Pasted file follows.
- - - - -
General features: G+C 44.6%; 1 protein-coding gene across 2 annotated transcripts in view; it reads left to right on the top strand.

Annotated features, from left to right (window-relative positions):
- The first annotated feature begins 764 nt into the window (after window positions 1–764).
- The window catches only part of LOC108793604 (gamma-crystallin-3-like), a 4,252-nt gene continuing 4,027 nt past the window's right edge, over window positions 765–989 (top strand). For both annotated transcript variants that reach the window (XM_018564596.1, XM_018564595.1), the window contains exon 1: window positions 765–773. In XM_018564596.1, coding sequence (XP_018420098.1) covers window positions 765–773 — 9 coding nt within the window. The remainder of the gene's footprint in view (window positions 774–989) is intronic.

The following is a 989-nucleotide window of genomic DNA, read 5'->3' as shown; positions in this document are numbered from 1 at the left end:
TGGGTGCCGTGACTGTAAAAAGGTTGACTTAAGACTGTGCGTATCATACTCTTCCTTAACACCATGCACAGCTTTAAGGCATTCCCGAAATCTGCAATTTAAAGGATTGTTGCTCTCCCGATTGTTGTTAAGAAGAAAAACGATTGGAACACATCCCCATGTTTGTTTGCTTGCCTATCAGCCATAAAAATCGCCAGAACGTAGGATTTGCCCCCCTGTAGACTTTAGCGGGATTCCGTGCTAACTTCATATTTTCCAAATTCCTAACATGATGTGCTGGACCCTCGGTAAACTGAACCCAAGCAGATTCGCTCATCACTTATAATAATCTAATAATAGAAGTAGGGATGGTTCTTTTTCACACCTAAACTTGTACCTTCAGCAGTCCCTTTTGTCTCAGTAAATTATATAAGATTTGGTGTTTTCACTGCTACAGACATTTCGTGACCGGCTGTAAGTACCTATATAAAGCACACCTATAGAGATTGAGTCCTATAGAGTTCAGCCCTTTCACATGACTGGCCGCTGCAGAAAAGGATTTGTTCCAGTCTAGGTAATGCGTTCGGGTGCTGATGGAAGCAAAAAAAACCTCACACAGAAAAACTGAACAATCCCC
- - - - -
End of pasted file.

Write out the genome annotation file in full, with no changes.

General features: G+C 44.6%; 1 protein-coding gene across 2 annotated transcripts in view; it reads left to right on the top strand.

Annotated features, from left to right (window-relative positions):
- The first annotated feature begins 764 nt into the window (after window positions 1–764).
- The window catches only part of LOC108793604 (gamma-crystallin-3-like), a 4,252-nt gene continuing 4,027 nt past the window's right edge, over window positions 765–989 (top strand). For both annotated transcript variants that reach the window (XM_018564596.1, XM_018564595.1), the window contains exon 1: window positions 765–773. In XM_018564596.1, coding sequence (XP_018420098.1) covers window positions 765–773 — 9 coding nt within the window. The remainder of the gene's footprint in view (window positions 774–989) is intronic.

The following is a 989-nucleotide window of genomic DNA, read 5'->3' as shown; positions in this document are numbered from 1 at the left end:
TGGGTGCCGTGACTGTAAAAAGGTTGACTTAAGACTGTGCGTATCATACTCTTCCTTAACACCATGCACAGCTTTAAGGCATTCCCGAAATCTGCAATTTAAAGGATTGTTGCTCTCCCGATTGTTGTTAAGAAGAAAAACGATTGGAACACATCCCCATGTTTGTTTGCTTGCCTATCAGCCATAAAAATCGCCAGAACGTAGGATTTGCCCCCCTGTAGACTTTAGCGGGATTCCGTGCTAACTTCATATTTTCCAAATTCCTAACATGATGTGCTGGACCCTCGGTAAACTGAACCCAAGCAGATTCGCTCATCACTTATAATAATCTAATAATAGAAGTAGGGATGGTTCTTTTTCACACCTAAACTTGTACCTTCAGCAGTCCCTTTTGTCTCAGTAAATTATATAAGATTTGGTGTTTTCACTGCTACAGACATTTCGTGACCGGCTGTAAGTACCTATATAAAGCACACCTATAGAGATTGAGTCCTATAGAGTTCAGCCCTTTCACATGACTGGCCGCTGCAGAAAAGGATTTGTTCCAGTCTAGGTAATGCGTTCGGGTGCTGATGGAAGCAAAAAAAACCTCACACAGAAAAACTGAACAATCCCC